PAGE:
Saturday, November 28, 2015

Reducing sexual assault at Illinois colleges & universities

I would like Illinois to lead on reducing sexual assaults of Illinois college & university students.

I see some parallels to the issue of reducing fraudulent enlistments in military recruiting. These are difficult things to measure. But measurement is essential to determining if policies--like education--are effective at reducing the crimes.

I request an Illinois legislator sponsor a bill directing the Illinois Attorney General to design a system for measuring sexual assault of students at Illinois colleges & universities above a minimum size. It may be appropriate to have one minimum size for schools without dorms & campus housing and another for residential campuses.

Monday, November 23, 2015

US DOJ should investigate the cover-up of the murder of Laquan McDonald

Now that City of Chicago has been forced to release the video of Laquan McDonald's killing, the Cook County States Attorney has decided to charge the police officer who killed McDonald (Jason Van Dyke) with murder.

  • McDonald was killed on October 20, 2014
  • Judge Franklin Valderrama orders video released November 19, 2015
  • Van Dyke charged with murder November 23, 2015 

This timeline plus two other facts show intent to protect Van Dykeand deny McDonald justice.

Friday, November 13, 2015

Illinois Constitution should have soft term limits

Last night newly appointed Sen. Laura Murphy spoke to Northside DFA making the case for NDFA to endorse her and provide volunteers for her general election campaign in 2016.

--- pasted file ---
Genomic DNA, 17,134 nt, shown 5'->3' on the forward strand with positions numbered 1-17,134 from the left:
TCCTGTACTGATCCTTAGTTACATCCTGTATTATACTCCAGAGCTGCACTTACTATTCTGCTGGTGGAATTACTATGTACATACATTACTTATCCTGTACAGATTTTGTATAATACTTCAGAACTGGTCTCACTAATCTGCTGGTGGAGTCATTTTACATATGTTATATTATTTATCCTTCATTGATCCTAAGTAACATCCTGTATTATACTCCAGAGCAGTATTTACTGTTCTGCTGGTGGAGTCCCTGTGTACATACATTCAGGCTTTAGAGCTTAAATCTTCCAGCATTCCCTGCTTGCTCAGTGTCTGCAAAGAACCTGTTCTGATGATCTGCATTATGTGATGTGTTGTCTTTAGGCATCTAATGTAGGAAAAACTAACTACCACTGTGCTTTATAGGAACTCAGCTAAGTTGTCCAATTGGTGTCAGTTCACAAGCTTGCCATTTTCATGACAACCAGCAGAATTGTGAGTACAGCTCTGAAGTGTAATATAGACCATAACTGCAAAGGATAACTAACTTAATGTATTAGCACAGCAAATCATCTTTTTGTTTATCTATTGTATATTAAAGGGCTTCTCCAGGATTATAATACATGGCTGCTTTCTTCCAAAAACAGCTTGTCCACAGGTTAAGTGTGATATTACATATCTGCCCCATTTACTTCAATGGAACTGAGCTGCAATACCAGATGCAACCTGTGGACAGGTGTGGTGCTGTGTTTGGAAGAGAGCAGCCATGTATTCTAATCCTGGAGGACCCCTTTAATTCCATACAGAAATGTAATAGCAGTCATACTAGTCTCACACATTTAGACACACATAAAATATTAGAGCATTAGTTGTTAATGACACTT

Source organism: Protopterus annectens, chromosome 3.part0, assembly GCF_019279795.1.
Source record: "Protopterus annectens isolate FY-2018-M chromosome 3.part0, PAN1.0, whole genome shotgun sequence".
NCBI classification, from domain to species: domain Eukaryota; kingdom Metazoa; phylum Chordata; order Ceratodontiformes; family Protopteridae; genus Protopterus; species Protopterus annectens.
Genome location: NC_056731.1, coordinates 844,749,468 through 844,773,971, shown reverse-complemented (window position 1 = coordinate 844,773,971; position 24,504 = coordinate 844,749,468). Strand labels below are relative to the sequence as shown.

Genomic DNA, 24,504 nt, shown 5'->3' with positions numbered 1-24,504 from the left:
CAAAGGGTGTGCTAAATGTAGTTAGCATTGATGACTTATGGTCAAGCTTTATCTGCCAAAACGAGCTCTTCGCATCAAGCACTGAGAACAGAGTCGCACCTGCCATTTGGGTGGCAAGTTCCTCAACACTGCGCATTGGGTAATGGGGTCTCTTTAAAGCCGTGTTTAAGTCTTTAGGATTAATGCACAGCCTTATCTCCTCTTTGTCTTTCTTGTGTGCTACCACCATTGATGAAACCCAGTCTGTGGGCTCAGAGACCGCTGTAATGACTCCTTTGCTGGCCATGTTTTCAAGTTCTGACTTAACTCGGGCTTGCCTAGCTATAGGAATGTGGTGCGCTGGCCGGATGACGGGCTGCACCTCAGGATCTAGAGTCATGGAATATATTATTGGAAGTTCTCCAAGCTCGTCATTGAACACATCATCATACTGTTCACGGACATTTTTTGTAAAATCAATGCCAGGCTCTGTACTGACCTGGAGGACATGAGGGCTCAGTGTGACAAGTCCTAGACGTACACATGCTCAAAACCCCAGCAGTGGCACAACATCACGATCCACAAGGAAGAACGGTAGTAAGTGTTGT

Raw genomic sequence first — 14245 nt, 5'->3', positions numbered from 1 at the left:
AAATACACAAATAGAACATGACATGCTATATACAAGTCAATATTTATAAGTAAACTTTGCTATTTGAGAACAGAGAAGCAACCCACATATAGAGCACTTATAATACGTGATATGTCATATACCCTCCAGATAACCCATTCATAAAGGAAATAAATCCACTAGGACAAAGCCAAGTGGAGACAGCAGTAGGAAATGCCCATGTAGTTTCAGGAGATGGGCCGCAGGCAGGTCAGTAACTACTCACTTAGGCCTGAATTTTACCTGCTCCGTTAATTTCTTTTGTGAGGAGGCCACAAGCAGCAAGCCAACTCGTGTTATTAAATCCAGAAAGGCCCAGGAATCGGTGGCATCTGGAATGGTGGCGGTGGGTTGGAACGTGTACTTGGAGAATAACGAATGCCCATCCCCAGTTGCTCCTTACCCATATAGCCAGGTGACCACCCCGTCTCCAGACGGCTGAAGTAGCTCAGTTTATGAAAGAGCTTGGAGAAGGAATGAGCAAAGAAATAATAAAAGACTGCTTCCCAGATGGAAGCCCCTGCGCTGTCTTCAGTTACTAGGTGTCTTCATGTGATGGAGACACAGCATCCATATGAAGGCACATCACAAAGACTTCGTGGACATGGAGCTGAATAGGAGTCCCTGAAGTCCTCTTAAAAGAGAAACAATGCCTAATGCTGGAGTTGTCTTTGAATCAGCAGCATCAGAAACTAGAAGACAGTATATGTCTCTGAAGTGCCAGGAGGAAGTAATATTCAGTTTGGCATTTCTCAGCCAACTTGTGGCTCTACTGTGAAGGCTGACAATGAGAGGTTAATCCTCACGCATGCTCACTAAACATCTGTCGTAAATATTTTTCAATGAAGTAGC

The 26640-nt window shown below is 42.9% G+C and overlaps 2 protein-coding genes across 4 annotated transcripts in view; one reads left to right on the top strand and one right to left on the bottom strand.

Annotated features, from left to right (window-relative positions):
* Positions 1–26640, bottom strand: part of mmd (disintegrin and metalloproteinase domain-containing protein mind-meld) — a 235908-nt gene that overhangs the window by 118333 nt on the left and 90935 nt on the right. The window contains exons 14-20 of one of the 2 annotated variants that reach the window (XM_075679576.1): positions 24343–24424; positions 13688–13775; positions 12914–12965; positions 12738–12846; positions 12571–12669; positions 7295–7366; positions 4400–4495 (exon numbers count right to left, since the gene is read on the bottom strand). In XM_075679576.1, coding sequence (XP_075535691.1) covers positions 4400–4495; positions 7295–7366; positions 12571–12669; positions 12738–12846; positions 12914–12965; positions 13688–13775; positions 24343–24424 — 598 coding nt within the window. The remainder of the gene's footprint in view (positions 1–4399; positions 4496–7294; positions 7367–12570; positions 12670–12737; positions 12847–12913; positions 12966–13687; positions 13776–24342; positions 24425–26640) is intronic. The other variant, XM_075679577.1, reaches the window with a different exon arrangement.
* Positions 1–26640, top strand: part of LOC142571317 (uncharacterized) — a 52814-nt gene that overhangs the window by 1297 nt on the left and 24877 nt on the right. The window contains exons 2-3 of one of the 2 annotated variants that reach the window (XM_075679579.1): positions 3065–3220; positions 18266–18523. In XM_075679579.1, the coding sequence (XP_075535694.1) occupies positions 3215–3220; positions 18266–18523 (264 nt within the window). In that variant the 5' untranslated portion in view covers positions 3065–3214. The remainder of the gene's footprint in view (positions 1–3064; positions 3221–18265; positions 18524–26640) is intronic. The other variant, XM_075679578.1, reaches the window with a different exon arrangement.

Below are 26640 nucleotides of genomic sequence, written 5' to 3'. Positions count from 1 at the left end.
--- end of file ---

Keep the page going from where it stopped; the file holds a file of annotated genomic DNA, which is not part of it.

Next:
Along the way Murphy spoke in favor of term limits for legislative leaders. If I'm not mistaken this idea came out of the Illinois Reform Commission 100-Day Report (April 28, 2009).

I don't understand how this approach can't be undermined by passing the title of legislative leader but the more powerful senator or representative remaining as the power behind the throne by controlling the key political committees.

But this blog entry isn't to discuss the shortcomings of that proposal, but to suggest something more promising, what I call "soft term limits".

In addition to standing for re-election against the candidates qualified for the general election ballot, a candidate would stand for election on whether this will be the elected official's last term. If over half the voters say make it her/his last term then s/he doesn't stand for re-election again.

Monday, October 5, 2015

State legislatures could pressure Congress to allow gun violence research

State legislatures can (and should!) take the lead on restoring public money being used to research gun violence.

Pro-firearms industry members of Congress have used both the law and intimidation to limit & restrict federal money from being used for research into gun violence (if the results of the research could be used to justify gun control).

Tuesday, August 18, 2015

some ideas to make Chicago more progressive

Email from United Working Families yesterday:
Just a reminder that tomorrow is the North West Regional Meeting for United Working Families at 6:00pm at 1184 N. Milwaukee Ave, Chicago, IL.

Please join the United Working Families and our partners and allies, including GIA Humboldt Park and One Two Punch, at the upcoming regional North West regional meeting tomorrow!

At the North West meeting we will be sharing exciting updates about our collective work both in the region and across the city. We will also help build UWF's platform to reflect our values and those of our neighbors across the city and state.This will be the working families' platform!

Come and help build an organization to hold our representatives accountable to the issues that matter to you and your neighbors.
I'm out of town, so I won't be able to participate. But I written some ideas for what should be part of the progressive agenda.

Sunday, August 9, 2015

a grassroots driven think tank based on NDFA model...